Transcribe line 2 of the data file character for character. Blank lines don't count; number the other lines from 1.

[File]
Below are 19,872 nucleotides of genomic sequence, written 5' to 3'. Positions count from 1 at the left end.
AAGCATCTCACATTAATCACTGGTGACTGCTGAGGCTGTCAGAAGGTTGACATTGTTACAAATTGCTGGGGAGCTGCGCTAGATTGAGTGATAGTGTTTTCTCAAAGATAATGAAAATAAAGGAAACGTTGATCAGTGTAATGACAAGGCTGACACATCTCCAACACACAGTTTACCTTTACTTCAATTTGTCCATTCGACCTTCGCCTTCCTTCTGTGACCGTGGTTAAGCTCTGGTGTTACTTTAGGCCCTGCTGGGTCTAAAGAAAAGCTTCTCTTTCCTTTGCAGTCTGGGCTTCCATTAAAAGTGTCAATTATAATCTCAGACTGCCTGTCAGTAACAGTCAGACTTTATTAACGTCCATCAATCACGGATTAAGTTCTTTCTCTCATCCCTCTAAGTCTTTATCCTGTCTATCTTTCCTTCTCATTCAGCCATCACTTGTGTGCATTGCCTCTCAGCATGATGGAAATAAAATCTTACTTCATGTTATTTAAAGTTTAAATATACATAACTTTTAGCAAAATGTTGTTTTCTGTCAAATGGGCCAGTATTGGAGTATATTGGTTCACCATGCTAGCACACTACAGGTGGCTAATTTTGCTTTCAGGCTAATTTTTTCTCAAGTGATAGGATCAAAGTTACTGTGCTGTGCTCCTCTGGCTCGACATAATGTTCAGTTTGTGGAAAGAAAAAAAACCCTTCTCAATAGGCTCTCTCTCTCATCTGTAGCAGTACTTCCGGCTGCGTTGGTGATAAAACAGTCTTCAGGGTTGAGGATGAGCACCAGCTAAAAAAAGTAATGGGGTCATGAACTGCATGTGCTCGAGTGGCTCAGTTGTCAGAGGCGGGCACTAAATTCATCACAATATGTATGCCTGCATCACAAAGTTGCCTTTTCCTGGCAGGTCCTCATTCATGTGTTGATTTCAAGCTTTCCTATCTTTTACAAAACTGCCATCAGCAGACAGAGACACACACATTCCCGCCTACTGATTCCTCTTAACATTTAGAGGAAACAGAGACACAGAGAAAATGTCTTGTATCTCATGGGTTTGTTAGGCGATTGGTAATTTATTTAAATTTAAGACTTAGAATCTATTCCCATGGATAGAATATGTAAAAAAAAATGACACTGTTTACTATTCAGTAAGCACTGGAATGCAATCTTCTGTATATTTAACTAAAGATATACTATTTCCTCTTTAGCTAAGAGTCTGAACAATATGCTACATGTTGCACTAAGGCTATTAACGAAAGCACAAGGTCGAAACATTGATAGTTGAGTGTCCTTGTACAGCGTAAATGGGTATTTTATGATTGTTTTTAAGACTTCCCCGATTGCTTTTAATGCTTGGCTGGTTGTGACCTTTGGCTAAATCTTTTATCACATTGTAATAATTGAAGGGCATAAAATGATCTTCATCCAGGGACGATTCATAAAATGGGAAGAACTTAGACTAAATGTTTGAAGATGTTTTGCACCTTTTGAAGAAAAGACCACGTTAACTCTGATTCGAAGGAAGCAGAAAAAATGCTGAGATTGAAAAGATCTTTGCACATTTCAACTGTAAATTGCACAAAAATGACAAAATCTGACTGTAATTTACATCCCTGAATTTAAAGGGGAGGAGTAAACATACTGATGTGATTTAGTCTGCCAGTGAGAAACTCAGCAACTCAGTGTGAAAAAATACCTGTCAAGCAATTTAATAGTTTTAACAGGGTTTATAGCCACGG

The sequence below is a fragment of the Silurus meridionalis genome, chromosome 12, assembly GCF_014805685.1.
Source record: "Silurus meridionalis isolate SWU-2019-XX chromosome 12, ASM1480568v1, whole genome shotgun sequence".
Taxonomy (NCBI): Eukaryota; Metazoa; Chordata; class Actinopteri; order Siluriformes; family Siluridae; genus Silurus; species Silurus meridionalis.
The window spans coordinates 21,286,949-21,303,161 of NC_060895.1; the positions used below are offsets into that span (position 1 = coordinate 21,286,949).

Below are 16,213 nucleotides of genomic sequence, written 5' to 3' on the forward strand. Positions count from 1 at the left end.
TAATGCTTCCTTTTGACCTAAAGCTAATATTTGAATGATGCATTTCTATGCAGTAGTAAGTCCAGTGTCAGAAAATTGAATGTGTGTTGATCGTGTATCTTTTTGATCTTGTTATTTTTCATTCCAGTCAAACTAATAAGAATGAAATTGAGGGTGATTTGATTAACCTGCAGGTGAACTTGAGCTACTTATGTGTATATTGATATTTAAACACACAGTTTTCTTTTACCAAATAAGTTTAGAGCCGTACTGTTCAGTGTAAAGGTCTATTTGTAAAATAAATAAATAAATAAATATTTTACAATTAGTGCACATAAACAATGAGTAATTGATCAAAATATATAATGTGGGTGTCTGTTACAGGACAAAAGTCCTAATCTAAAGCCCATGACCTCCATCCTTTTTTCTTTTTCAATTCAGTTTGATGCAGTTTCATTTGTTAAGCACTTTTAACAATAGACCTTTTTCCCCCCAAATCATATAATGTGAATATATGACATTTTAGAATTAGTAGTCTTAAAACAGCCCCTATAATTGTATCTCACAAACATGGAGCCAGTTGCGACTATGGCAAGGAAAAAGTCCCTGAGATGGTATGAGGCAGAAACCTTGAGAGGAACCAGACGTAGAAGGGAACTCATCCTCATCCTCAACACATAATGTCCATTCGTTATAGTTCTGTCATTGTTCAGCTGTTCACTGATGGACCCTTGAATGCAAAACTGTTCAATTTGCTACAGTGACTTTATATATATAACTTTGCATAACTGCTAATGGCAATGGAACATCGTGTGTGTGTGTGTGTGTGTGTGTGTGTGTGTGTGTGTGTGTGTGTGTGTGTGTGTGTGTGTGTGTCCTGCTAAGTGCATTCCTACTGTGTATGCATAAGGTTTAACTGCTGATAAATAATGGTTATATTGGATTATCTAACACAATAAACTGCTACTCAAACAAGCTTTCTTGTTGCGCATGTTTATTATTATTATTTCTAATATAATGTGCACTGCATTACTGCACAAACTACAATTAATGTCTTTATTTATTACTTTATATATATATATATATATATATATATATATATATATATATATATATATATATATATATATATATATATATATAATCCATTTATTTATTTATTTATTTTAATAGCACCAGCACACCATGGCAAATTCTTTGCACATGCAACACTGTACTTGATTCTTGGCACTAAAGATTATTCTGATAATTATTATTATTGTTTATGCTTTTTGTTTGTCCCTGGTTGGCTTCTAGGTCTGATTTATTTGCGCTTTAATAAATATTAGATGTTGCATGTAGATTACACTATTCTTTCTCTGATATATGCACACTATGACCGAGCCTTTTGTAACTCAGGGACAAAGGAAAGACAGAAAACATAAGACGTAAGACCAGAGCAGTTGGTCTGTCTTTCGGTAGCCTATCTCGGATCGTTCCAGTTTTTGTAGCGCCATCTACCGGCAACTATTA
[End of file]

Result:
AAGCATCTCACATTAATCACTGGTGACTGCTGAGGCTGTCAGAAGGTTGACATTGTTACAAATTGCTGGGGAGCTGCGCTAGATTGAGTGATAGTGTTTTCTCAAAGATAATGAAAATAAAGGAAACGTTGATCAGTGTAATGACAAGGCTGACACATCTCCAACACACAGTTTACCTTTACTTCAATTTGTCCATTCGACCTTCGCCTTCCTTCTGTGACCGTGGTTAAGCTCTGGTGTTACTTTAGGCCCTGCTGGGTCTAAAGAAAAGCTTCTCTTTCCTTTGCAGTCTGGGCTTCCATTAAAAGTGTCAATTATAATCTCAGACTGCCTGTCAGTAACAGTCAGACTTTATTAACGTCCATCAATCACGGATTAAGTTCTTTCTCTCATCCCTCTAAGTCTTTATCCTGTCTATCTTTCCTTCTCATTCAGCCATCACTTGTGTGCATTGCCTCTCAGCATGATGGAAATAAAATCTTACTTCATGTTATTTAAAGTTTAAATATACATAACTTTTAGCAAAATGTTGTTTTCTGTCAAATGGGCCAGTATTGGAGTATATTGGTTCACCATGCTAGCACACTACAGGTGGCTAATTTTGCTTTCAGGCTAATTTTTTCTCAAGTGATAGGATCAAAGTTACTGTGCTGTGCTCCTCTGGCTCGACATAATGTTCAGTTTGTGGAAAGAAAAAAAACCCTTCTCAATAGGCTCTCTCTCTCATCTGTAGCAGTACTTCCGGCTGCGTTGGTGATAAAACAGTCTTCAGGGTTGAGGATGAGCACCAGCTAAAAAAAGTAATGGGGTCATGAACTGCATGTGCTCGAGTGGCTCAGTTGTCAGAGGCGGGCACTAAATTCATCACAATATGTATGCCTGCATCACAAAGTTGCCTTTTCCTGGCAGGTCCTCATTCATGTGTTGATTTCAAGCTTTCCTATCTTTTACAAAACTGCCATCAGCAGACAGAGACACACACATTCCCGCCTACTGATTCCTCTTAACATTTAGAGGAAACAGAGACACAGAGAAAATGTCTTGTATCTCATGGGTTTGTTAGGCGATTGGTAATTTATTTAAATTTAAGACTTAGAATCTATTCCCATGGATAGAATATGTAAAAAAAAATGACACTGTTTACTATTCAGTAAGCACTGGAATGCAATCTTCTGTATATTTAACTAAAGATATACTATTTCCTCTTTAGCTAAGAGTCTGAACAATATGCTACATGTTGCACTAAGGCTATTAACGAAAGCACAAGGTCGAAACATTGATAGTTGAGTGTCCTTGTACAGCGTAAATGGGTATTTTATGATTGTTTTTAAGACTTCCCCGATTGCTTTTAATGCTTGGCTGGTTGTGACCTTTGGCTAAATCTTTTATCACATTGTAATAATTGAAGGGCATAAAATGATCTTCATCCAGGGACGATTCATAAAATGGGAAGAACTTAGACTAAATGTTTGAAGATGTTTTGCACCTTTTGAAGAAAAGACCACGTTAACTCTGATTCGAAGGAAGCAGAAAAAATGCTGAGATTGAAAAGATCTTTGCACATTTCAACTGTAAATTGCACAAAAATGACAAAATCTGACTGTAATTTACATCCCTGAATTTAAAGGGGAGGAGTAAACATACTGATGTGATTTAGTCTGCCAGTGAGAAACTCAGCAACTCAGTGTGAAAAAATACCTGTCAAGCAATTTAATAGTTTTAACAGGGTTTATAGCCACGG